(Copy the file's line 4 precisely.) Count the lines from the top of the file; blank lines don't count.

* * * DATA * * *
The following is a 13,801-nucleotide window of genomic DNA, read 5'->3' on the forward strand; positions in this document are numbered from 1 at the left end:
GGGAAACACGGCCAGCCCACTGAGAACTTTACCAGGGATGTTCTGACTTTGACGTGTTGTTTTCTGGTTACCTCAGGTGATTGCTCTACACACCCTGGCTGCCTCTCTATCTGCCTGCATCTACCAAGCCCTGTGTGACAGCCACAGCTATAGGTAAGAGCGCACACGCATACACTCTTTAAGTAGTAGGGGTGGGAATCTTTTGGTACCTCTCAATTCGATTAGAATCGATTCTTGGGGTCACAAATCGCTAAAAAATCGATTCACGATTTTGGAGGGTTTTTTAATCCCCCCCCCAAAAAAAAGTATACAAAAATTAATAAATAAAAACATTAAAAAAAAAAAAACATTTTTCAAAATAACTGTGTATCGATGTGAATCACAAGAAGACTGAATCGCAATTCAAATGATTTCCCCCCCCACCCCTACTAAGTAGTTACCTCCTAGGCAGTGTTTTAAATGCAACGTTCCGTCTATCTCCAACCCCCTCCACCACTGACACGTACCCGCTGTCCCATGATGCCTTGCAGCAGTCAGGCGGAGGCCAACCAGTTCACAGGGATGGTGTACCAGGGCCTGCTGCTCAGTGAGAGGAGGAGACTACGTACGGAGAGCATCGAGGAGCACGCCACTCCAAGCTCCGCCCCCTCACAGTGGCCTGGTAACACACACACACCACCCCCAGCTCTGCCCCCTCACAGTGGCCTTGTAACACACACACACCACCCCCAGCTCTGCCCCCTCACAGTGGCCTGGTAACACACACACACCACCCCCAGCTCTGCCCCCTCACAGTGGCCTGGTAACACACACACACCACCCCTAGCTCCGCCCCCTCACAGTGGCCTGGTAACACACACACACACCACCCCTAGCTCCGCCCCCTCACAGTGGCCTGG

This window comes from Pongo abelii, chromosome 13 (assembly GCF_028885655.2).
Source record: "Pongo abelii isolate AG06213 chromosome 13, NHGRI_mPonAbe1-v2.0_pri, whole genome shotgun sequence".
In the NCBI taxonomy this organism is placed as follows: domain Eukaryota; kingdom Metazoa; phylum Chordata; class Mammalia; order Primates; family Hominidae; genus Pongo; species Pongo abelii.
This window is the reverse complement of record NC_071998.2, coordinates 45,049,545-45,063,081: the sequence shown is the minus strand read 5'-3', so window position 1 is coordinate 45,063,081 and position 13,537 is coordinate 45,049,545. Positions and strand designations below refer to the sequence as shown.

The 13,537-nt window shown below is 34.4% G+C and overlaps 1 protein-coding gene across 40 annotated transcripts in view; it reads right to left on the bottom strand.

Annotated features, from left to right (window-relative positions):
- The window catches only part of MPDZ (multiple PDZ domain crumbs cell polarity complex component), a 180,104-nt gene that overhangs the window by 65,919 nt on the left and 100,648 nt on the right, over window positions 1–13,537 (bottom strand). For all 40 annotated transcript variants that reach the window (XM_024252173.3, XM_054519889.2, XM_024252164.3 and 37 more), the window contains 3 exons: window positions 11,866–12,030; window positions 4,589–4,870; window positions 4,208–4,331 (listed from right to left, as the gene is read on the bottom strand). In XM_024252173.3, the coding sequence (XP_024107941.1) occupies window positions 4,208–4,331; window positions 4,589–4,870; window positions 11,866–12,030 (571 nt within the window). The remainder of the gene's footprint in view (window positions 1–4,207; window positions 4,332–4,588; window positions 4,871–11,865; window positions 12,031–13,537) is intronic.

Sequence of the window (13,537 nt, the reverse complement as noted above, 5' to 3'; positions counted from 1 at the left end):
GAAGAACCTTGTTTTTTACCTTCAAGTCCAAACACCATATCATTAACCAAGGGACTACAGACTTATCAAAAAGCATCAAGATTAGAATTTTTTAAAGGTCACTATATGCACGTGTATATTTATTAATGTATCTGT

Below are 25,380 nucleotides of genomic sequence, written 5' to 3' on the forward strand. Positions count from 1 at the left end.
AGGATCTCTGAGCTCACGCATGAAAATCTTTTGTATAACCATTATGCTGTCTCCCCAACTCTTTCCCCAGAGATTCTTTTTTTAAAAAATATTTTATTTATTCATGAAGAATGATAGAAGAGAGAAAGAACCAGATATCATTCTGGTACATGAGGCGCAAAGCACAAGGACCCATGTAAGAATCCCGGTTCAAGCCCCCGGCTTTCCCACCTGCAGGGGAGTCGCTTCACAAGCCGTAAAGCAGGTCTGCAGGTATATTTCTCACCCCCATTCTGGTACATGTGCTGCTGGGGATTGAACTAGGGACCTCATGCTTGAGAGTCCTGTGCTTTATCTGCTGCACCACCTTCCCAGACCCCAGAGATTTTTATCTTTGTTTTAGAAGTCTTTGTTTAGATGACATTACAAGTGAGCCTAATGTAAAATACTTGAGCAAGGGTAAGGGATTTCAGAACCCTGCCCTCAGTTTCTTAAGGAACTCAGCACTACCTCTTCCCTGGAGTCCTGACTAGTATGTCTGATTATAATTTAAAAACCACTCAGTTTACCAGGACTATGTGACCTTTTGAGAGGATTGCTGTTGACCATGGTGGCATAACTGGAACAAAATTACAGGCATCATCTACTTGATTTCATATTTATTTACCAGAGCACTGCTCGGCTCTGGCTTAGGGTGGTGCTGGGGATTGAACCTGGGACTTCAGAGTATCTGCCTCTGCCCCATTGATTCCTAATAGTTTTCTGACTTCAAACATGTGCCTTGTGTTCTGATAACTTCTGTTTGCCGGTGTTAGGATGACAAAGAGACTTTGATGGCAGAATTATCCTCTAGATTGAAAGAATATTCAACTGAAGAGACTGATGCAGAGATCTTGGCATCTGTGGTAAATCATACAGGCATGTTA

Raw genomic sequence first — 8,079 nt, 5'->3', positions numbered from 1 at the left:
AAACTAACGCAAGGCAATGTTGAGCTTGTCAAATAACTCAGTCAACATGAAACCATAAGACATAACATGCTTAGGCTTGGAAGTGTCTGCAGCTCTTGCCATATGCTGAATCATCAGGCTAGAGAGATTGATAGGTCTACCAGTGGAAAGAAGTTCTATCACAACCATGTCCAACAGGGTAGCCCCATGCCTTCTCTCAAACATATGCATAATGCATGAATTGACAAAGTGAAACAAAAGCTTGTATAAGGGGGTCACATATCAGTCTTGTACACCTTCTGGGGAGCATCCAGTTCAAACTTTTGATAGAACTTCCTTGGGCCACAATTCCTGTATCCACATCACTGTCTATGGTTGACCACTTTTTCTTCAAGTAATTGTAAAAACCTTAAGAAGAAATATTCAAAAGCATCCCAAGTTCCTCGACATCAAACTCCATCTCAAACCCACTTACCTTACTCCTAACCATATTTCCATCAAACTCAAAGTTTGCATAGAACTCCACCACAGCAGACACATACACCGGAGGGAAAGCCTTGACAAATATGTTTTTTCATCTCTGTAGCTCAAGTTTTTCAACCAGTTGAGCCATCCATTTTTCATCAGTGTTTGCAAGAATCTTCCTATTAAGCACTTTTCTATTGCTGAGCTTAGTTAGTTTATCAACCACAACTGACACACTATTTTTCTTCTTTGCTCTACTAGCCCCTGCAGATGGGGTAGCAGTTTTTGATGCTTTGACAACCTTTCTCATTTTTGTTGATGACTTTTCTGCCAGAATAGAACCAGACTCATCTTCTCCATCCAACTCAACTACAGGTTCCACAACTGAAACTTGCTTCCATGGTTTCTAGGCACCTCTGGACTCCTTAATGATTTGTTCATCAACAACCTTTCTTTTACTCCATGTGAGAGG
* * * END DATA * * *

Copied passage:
Source record: "Pongo abelii isolate AG06213 chromosome 13, NHGRI_mPonAbe1-v2.0_pri, whole genome shotgun sequence".